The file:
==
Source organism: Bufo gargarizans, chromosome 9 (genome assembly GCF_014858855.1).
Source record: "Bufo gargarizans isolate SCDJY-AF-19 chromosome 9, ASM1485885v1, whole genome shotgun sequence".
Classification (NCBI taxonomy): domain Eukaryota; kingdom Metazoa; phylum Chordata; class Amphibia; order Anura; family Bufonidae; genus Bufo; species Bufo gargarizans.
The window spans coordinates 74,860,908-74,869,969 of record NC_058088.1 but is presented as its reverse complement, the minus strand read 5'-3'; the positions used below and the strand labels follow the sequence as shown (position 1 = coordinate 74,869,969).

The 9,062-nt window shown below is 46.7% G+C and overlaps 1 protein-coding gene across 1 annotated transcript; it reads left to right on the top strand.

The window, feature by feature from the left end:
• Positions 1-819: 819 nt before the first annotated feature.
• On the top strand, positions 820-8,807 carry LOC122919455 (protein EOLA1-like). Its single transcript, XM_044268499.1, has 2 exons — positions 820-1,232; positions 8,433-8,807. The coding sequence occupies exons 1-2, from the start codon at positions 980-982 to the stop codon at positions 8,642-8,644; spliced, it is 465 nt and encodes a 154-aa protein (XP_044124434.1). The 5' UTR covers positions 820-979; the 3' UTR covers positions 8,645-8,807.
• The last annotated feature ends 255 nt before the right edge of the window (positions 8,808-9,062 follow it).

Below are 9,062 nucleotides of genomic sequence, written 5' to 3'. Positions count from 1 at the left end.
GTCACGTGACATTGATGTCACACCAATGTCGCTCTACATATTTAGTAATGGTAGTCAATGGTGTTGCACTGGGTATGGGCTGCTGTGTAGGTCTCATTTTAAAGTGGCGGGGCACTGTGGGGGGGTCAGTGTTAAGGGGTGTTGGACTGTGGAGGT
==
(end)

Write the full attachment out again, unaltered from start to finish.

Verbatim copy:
Source organism: Bufo gargarizans, chromosome 9 (genome assembly GCF_014858855.1).
Source record: "Bufo gargarizans isolate SCDJY-AF-19 chromosome 9, ASM1485885v1, whole genome shotgun sequence".
Classification (NCBI taxonomy): domain Eukaryota; kingdom Metazoa; phylum Chordata; class Amphibia; order Anura; family Bufonidae; genus Bufo; species Bufo gargarizans.
The window spans coordinates 74,860,908-74,869,969 of record NC_058088.1 but is presented as its reverse complement, the minus strand read 5'-3'; the positions used below and the strand labels follow the sequence as shown (position 1 = coordinate 74,869,969).

The 9,062-nt window shown below is 46.7% G+C and overlaps 1 protein-coding gene across 1 annotated transcript; it reads left to right on the top strand.

The window, feature by feature from the left end:
• Positions 1-819: 819 nt before the first annotated feature.
• On the top strand, positions 820-8,807 carry LOC122919455 (protein EOLA1-like). Its single transcript, XM_044268499.1, has 2 exons — positions 820-1,232; positions 8,433-8,807. The coding sequence occupies exons 1-2, from the start codon at positions 980-982 to the stop codon at positions 8,642-8,644; spliced, it is 465 nt and encodes a 154-aa protein (XP_044124434.1). The 5' UTR covers positions 820-979; the 3' UTR covers positions 8,645-8,807.
• The last annotated feature ends 255 nt before the right edge of the window (positions 8,808-9,062 follow it).

Below are 9,062 nucleotides of genomic sequence, written 5' to 3'. Positions count from 1 at the left end.
GTCACGTGACATTGATGTCACACCAATGTCGCTCTACATATTTAGTAATGGTAGTCAATGGTGTTGCACTGGGTATGGGCTGCTGTGTAGGTCTCATTTTAAAGTGGCGGGGCACTGTGGGGGGGTCAGTGTTAAGGGGTGTTGGACTGTGGAGGT